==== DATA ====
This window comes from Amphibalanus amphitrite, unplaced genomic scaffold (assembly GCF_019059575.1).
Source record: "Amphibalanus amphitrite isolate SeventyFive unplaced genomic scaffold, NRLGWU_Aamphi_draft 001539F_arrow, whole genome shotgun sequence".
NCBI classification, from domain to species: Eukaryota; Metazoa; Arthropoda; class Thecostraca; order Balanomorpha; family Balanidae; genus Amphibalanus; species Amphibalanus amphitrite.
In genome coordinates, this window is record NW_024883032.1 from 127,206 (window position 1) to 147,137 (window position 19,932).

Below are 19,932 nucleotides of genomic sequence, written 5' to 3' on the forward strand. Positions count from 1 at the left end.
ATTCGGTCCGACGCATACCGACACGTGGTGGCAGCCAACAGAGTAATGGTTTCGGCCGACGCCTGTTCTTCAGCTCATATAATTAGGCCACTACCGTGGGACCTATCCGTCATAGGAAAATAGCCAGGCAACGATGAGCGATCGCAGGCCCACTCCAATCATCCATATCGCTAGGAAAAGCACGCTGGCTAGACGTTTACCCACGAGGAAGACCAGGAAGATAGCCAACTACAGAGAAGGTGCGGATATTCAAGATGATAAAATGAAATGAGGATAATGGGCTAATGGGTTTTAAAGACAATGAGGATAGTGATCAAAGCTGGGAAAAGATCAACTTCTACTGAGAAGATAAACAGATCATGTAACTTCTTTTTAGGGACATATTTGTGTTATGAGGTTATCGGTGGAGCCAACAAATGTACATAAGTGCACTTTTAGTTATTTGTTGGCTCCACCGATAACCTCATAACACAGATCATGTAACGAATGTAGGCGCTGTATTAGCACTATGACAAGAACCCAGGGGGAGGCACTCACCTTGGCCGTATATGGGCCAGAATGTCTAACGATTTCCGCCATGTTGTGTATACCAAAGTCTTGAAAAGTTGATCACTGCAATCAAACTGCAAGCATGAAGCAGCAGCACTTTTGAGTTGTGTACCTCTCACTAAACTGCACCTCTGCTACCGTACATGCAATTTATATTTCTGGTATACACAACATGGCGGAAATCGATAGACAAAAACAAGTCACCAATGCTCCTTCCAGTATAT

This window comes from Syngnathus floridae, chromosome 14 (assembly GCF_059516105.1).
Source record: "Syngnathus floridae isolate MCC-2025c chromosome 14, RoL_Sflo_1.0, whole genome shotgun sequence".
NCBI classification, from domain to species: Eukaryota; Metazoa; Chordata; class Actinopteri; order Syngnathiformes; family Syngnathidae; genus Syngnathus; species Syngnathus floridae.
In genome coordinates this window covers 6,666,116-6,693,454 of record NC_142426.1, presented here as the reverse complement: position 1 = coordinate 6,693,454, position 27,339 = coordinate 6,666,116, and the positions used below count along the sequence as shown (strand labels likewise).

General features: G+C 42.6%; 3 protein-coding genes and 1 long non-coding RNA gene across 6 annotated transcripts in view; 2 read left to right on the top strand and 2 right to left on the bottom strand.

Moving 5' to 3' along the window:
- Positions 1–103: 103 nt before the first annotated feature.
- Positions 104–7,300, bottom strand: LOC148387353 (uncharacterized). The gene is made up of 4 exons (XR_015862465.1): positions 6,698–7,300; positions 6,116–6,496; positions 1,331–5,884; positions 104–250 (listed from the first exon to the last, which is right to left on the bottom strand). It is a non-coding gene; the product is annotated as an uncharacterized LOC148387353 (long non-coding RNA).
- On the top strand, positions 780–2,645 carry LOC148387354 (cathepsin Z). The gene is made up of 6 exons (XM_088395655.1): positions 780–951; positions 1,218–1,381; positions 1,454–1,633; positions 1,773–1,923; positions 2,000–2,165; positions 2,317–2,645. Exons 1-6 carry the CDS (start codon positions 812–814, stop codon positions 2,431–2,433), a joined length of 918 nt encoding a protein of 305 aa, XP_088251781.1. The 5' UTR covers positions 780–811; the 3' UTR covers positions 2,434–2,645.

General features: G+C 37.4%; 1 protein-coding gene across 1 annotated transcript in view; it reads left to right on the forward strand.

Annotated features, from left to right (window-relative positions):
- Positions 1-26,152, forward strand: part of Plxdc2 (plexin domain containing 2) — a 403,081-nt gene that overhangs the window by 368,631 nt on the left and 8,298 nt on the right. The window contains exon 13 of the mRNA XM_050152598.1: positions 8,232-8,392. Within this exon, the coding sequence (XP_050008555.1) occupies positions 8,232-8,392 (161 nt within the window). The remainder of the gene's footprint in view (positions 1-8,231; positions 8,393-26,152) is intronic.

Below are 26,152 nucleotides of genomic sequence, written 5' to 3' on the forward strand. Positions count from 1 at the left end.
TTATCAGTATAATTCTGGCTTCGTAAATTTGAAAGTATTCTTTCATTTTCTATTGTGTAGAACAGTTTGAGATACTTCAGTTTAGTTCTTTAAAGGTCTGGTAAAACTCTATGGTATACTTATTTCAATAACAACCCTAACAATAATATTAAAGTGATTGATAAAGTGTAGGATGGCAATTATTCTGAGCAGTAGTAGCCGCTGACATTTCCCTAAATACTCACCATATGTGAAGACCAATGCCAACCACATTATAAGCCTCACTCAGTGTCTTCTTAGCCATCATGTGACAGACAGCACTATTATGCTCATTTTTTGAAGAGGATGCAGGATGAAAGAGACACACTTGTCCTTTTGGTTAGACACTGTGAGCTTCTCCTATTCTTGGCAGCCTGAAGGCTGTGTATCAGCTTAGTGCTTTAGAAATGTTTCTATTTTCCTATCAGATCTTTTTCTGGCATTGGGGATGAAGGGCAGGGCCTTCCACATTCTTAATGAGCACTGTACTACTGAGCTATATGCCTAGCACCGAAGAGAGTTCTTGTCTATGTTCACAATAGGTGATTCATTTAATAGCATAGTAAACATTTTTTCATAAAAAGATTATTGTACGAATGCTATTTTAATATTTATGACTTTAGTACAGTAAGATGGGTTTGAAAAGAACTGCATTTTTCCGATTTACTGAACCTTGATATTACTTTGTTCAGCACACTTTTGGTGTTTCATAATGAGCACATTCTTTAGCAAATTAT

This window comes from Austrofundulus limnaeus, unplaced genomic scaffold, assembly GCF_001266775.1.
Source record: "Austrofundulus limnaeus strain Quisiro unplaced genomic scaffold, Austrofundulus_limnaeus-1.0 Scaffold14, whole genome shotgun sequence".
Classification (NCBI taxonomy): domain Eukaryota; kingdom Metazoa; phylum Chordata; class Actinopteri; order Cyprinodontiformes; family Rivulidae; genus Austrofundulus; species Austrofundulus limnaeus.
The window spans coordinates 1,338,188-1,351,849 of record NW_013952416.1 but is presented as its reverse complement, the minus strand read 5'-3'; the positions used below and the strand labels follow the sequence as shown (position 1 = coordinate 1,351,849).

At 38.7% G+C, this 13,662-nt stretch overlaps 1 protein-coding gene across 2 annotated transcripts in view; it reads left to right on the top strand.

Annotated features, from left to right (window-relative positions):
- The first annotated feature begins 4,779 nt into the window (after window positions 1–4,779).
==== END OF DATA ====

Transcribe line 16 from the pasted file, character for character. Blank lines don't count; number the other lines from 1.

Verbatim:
General features: G+C 37.4%; 1 protein-coding gene across 1 annotated transcript in view; it reads left to right on the forward strand.